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Purpose Special considerations in the selection of medication inhaler devices for elderly patients with chronic obstructive pulmonary disease (COPD) in the ambulatory care setting are reviewed.
Summary Substantial deficiencies in inhaler device technique and medication adherence are evident in patients with COPD, leading to suboptimal health outcomes. As the prevalence of COPD rises with age, elderly patients pose special challenges with regard to inhaler device selection. In elderly patients with sufficient cognitive function, manual dexterity, and hand strength, the most influential factors in inhaler selection are cost reimbursement, device availability, device convenience, and patient preference. Cost reimbursement may be a deciding factor in device selection, as nearly all elderly patients are Medicare beneficiaries. Nebulizers provide a cost-effective alternative to pressurized metered-dose inhaler (pMDI) and dry powder inhaler (DPI) devices. DPI device availability is limited to “controller” medications, while pMDI devices and nebulizers provide complete symptomatic coverage. Multiple-dose DPIs offer the convenience of rapid medication administration, ease of handling, and integral dose counters. Given the availability and expenses of medication devices, ambulatory patients may prefer combining the convenience of a hand-held inhaler (i.e., pMDI) as a rescue medication during the active hours of midday with the cost savings of a nebulized controller medication in the morning and at night.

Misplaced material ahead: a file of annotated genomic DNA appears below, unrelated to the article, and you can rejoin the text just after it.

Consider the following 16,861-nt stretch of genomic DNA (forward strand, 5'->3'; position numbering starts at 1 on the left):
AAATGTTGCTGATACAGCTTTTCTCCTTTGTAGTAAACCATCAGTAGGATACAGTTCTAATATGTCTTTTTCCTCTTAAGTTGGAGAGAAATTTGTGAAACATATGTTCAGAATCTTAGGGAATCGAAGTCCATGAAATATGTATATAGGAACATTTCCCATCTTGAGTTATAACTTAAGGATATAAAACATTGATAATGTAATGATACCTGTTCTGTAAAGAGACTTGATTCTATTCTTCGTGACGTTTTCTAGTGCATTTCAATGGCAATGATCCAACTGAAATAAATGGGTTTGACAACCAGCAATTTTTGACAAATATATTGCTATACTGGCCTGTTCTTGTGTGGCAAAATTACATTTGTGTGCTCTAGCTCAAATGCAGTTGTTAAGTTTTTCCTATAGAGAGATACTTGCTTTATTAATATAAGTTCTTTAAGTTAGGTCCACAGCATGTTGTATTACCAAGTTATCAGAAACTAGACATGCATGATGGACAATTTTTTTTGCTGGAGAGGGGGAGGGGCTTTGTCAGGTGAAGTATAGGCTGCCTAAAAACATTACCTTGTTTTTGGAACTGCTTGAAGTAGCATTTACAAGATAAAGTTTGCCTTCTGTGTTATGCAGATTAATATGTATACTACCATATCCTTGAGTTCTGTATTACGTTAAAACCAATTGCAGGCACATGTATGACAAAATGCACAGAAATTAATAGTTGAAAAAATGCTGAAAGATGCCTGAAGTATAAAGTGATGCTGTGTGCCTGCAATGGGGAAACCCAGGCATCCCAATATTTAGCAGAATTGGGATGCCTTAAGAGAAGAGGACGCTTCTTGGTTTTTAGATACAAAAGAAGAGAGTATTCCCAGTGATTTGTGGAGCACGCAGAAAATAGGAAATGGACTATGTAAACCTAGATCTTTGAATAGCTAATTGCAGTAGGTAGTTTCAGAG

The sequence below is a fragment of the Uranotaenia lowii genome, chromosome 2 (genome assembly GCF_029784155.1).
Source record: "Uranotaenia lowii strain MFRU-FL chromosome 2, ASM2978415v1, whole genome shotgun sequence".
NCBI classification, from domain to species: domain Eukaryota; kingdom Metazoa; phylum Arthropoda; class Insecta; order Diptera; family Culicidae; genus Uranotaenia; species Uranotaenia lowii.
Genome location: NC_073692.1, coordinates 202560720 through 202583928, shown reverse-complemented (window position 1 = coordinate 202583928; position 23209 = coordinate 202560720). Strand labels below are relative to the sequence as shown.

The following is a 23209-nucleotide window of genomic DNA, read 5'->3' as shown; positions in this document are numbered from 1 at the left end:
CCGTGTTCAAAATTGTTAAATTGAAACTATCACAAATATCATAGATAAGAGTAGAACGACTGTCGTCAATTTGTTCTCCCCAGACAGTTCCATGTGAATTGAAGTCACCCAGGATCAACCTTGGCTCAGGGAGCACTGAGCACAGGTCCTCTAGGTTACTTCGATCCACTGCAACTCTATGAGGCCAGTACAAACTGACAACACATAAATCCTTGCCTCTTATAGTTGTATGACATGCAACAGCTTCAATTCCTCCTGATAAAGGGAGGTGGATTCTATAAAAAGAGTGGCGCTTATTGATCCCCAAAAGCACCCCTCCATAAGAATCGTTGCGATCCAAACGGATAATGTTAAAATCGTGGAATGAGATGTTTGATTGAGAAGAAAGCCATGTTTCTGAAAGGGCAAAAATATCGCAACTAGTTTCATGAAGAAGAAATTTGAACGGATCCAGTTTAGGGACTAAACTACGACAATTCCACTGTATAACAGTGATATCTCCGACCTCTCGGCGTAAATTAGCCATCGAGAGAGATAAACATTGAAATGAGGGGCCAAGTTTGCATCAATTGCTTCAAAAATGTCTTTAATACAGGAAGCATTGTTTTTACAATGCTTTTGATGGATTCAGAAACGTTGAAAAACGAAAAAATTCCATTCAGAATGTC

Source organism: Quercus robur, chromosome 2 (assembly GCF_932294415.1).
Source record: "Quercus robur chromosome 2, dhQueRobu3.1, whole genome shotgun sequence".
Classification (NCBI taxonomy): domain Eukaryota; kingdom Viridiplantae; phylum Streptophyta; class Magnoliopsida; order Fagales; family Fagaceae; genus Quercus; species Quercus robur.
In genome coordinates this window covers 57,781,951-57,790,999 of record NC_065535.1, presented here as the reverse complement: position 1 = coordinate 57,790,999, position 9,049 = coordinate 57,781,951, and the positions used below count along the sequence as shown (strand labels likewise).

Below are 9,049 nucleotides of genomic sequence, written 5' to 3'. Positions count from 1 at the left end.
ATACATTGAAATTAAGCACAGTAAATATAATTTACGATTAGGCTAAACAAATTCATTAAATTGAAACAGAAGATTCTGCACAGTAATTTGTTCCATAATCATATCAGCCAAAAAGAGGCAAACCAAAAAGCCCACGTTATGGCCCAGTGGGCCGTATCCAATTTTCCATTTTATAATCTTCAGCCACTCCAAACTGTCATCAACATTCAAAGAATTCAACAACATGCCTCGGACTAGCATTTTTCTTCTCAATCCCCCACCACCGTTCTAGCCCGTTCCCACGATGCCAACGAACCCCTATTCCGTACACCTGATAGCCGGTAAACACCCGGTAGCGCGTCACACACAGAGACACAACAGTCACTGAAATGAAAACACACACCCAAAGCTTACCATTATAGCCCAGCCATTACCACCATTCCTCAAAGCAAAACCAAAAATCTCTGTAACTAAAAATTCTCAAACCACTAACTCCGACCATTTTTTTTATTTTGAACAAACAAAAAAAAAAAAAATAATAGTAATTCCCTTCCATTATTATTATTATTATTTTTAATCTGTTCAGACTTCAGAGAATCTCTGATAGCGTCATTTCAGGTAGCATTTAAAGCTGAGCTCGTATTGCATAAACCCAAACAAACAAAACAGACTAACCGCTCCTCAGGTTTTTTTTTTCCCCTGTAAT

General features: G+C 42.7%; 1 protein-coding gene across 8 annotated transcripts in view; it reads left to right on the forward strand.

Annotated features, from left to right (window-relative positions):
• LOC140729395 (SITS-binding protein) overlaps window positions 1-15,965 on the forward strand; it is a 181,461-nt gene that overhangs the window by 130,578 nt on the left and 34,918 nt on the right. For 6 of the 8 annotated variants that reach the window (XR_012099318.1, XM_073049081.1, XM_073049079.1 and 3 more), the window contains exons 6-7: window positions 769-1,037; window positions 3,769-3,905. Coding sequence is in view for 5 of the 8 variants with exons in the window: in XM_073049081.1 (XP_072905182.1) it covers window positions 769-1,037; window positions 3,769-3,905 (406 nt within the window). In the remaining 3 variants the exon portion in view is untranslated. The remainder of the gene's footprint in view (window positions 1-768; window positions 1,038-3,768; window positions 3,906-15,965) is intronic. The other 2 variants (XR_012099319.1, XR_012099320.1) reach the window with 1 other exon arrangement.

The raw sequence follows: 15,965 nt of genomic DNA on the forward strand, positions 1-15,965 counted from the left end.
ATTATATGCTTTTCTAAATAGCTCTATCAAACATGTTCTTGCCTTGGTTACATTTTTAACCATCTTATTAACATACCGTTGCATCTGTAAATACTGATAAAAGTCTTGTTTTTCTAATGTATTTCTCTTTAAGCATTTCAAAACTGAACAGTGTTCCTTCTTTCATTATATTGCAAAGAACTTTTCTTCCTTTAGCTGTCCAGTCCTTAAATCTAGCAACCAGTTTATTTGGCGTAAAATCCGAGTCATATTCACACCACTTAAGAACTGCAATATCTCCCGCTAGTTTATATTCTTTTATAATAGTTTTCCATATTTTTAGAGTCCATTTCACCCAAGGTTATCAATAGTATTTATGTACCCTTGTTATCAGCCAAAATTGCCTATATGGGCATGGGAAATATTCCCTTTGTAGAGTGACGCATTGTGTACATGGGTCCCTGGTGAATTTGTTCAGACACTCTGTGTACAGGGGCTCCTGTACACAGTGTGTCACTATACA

Conclusion In elderly patients with sufficient cognitive function, manual dexterity, and hand strength, the most important factors in inhaler device selection are cost reimbursement issues, device availability, device convenience, and patient preference. Pharmacist knowledge of appropriate inhaler technique, competent patient education and demonstration, and follow-up assessment are instrumental in optimizing device competency and medication adherence.